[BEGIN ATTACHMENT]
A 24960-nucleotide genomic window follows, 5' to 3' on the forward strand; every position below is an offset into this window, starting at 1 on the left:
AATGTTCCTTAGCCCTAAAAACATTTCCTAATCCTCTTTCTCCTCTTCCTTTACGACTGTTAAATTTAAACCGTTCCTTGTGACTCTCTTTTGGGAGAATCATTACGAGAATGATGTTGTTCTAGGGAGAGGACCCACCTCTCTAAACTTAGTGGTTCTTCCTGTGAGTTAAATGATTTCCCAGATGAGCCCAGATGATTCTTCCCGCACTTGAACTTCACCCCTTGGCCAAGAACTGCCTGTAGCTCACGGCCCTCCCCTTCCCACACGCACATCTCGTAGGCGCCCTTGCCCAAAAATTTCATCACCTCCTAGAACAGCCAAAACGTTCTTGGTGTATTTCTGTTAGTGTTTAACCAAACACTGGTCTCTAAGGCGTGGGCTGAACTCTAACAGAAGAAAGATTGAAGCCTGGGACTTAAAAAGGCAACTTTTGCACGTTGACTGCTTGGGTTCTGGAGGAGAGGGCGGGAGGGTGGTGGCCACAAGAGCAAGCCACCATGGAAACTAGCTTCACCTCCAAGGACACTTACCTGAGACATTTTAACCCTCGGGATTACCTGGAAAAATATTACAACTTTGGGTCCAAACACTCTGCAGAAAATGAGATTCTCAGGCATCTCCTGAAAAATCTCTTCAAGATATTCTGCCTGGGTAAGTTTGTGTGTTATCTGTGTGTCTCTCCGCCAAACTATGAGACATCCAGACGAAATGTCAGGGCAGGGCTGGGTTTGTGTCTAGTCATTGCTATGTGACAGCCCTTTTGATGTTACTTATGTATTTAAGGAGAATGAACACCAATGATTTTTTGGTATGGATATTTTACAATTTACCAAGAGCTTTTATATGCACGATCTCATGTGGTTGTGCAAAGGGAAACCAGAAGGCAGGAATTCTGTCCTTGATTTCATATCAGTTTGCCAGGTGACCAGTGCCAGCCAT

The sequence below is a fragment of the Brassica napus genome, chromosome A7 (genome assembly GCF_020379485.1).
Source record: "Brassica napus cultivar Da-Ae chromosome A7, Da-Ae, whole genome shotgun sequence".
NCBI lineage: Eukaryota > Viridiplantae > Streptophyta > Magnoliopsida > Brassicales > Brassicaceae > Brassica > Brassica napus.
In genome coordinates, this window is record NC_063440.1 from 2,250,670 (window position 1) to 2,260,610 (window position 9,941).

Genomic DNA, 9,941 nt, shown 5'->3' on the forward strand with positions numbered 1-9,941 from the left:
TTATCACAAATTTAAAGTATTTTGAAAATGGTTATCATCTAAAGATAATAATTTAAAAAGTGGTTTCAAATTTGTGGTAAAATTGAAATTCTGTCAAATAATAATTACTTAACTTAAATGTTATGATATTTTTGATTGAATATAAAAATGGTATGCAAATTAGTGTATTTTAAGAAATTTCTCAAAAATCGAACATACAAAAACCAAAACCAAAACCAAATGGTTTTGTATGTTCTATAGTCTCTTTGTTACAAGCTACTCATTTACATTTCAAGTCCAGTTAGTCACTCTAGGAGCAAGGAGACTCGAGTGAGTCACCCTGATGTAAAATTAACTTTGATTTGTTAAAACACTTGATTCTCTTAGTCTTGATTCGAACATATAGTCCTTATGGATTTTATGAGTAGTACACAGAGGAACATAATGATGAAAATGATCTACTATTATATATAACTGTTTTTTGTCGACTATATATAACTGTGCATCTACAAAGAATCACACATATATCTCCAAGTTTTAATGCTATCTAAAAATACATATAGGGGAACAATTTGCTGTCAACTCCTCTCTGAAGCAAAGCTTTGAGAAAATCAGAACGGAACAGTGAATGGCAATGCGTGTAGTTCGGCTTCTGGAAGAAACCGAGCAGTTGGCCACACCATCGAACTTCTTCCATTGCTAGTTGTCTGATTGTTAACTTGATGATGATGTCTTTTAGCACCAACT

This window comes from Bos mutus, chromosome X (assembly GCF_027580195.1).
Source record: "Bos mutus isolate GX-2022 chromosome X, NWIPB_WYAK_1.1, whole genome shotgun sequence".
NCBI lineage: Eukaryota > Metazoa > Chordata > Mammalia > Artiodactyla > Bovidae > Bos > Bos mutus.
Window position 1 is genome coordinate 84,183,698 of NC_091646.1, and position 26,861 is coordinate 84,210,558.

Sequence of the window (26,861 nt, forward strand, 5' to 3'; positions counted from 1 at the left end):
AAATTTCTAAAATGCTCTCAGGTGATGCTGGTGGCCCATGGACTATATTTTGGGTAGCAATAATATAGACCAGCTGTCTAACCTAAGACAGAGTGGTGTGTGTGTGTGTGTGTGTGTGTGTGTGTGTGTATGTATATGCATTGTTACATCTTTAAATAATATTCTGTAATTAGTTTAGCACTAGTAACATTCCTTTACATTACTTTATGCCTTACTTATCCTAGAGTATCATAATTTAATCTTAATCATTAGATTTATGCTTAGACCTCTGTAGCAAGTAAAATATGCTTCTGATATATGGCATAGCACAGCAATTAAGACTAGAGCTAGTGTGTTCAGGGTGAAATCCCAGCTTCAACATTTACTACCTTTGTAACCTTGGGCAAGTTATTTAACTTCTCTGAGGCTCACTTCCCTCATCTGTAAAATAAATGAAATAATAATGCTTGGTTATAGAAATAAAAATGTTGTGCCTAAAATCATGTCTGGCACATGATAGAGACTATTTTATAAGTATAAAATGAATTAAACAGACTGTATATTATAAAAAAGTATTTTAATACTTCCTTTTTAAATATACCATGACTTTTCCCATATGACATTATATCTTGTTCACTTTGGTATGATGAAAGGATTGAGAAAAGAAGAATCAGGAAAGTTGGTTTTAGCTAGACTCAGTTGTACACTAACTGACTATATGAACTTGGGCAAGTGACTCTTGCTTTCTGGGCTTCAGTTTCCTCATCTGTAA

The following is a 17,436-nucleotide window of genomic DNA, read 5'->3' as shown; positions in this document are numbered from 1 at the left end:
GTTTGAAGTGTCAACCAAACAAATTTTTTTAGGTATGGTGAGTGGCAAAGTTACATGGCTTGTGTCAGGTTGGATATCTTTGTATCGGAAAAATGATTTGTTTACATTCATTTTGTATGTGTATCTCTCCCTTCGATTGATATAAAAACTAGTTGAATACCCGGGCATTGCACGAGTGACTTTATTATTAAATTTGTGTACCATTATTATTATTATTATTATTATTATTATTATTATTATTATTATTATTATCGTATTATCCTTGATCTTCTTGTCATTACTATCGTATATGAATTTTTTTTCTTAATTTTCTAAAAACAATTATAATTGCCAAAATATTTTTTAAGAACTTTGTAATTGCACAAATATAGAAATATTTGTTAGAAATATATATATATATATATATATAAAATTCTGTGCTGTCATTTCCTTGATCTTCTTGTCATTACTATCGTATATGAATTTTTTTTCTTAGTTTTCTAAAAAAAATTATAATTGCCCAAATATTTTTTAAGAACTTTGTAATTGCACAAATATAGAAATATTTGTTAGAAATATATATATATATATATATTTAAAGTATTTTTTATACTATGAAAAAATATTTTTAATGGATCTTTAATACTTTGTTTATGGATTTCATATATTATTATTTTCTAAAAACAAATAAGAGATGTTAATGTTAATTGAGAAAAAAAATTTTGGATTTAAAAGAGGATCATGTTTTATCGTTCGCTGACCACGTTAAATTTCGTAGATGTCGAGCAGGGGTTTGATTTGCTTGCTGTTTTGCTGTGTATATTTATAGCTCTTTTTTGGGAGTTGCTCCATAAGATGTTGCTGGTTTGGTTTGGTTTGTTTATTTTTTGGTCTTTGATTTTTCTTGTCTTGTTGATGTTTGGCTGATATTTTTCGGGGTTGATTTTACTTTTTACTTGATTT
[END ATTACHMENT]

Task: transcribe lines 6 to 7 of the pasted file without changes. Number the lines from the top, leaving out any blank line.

In genome coordinates, this window is record NC_063440.1 from 2,250,670 (window position 1) to 2,260,610 (window position 9,941).

Genomic DNA, 9,941 nt, shown 5'->3' on the forward strand with positions numbered 1-9,941 from the left: